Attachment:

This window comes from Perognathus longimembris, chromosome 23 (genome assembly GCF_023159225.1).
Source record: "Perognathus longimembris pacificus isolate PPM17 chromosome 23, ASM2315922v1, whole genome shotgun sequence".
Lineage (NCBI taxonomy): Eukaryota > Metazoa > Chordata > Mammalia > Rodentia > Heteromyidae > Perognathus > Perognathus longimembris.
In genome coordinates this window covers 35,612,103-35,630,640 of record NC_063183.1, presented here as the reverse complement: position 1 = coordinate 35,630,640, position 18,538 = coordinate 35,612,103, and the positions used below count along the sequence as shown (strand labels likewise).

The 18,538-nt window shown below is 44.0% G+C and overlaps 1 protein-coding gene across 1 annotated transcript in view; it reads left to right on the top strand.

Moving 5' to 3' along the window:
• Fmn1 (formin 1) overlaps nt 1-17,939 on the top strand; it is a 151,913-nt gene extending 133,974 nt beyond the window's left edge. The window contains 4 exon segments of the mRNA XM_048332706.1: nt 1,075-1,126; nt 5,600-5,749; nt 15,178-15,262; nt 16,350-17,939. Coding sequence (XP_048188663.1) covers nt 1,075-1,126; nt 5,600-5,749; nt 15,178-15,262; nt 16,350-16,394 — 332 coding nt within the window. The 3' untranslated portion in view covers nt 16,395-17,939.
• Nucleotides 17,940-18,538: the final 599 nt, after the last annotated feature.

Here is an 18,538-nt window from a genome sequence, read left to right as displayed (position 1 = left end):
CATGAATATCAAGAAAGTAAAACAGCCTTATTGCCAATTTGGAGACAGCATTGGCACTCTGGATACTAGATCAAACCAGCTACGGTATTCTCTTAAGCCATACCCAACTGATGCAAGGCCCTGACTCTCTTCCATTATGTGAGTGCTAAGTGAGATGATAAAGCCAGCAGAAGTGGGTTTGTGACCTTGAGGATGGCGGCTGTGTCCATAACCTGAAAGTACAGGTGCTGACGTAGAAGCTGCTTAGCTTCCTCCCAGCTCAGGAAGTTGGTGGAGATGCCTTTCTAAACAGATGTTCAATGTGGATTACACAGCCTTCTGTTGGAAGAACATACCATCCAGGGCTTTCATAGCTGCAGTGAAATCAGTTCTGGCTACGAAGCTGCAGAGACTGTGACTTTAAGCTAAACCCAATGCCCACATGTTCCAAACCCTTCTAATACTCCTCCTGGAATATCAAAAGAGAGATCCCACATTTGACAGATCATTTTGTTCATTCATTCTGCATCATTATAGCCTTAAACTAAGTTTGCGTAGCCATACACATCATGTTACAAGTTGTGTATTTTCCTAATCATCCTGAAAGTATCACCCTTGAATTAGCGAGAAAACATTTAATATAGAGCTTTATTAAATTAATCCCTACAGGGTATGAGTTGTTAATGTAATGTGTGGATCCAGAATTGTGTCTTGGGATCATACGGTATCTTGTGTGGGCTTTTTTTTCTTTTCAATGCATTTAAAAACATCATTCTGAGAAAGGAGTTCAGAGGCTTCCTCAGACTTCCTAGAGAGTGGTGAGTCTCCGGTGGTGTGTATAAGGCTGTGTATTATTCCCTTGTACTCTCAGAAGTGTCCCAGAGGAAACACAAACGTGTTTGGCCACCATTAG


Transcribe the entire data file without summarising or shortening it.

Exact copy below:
This window comes from Perognathus longimembris, chromosome 23 (genome assembly GCF_023159225.1).
Source record: "Perognathus longimembris pacificus isolate PPM17 chromosome 23, ASM2315922v1, whole genome shotgun sequence".
Lineage (NCBI taxonomy): Eukaryota > Metazoa > Chordata > Mammalia > Rodentia > Heteromyidae > Perognathus > Perognathus longimembris.
In genome coordinates this window covers 35,612,103-35,630,640 of record NC_063183.1, presented here as the reverse complement: position 1 = coordinate 35,630,640, position 18,538 = coordinate 35,612,103, and the positions used below count along the sequence as shown (strand labels likewise).

The 18,538-nt window shown below is 44.0% G+C and overlaps 1 protein-coding gene across 1 annotated transcript in view; it reads left to right on the top strand.

Moving 5' to 3' along the window:
• Fmn1 (formin 1) overlaps nt 1-17,939 on the top strand; it is a 151,913-nt gene extending 133,974 nt beyond the window's left edge. The window contains 4 exon segments of the mRNA XM_048332706.1: nt 1,075-1,126; nt 5,600-5,749; nt 15,178-15,262; nt 16,350-17,939. Coding sequence (XP_048188663.1) covers nt 1,075-1,126; nt 5,600-5,749; nt 15,178-15,262; nt 16,350-16,394 — 332 coding nt within the window. The 3' untranslated portion in view covers nt 16,395-17,939.
• Nucleotides 17,940-18,538: the final 599 nt, after the last annotated feature.

Here is an 18,538-nt window from a genome sequence, read left to right as displayed (position 1 = left end):
CATGAATATCAAGAAAGTAAAACAGCCTTATTGCCAATTTGGAGACAGCATTGGCACTCTGGATACTAGATCAAACCAGCTACGGTATTCTCTTAAGCCATACCCAACTGATGCAAGGCCCTGACTCTCTTCCATTATGTGAGTGCTAAGTGAGATGATAAAGCCAGCAGAAGTGGGTTTGTGACCTTGAGGATGGCGGCTGTGTCCATAACCTGAAAGTACAGGTGCTGACGTAGAAGCTGCTTAGCTTCCTCCCAGCTCAGGAAGTTGGTGGAGATGCCTTTCTAAACAGATGTTCAATGTGGATTACACAGCCTTCTGTTGGAAGAACATACCATCCAGGGCTTTCATAGCTGCAGTGAAATCAGTTCTGGCTACGAAGCTGCAGAGACTGTGACTTTAAGCTAAACCCAATGCCCACATGTTCCAAACCCTTCTAATACTCCTCCTGGAATATCAAAAGAGAGATCCCACATTTGACAGATCATTTTGTTCATTCATTCTGCATCATTATAGCCTTAAACTAAGTTTGCGTAGCCATACACATCATGTTACAAGTTGTGTATTTTCCTAATCATCCTGAAAGTATCACCCTTGAATTAGCGAGAAAACATTTAATATAGAGCTTTATTAAATTAATCCCTACAGGGTATGAGTTGTTAATGTAATGTGTGGATCCAGAATTGTGTCTTGGGATCATACGGTATCTTGTGTGGGCTTTTTTTTCTTTTCAATGCATTTAAAAACATCATTCTGAGAAAGGAGTTCAGAGGCTTCCTCAGACTTCCTAGAGAGTGGTGAGTCTCCGGTGGTGTGTATAAGGCTGTGTATTATTCCCTTGTACTCTCAGAAGTGTCCCAGAGGAAACACAAACGTGTTTGGCCACCATTAG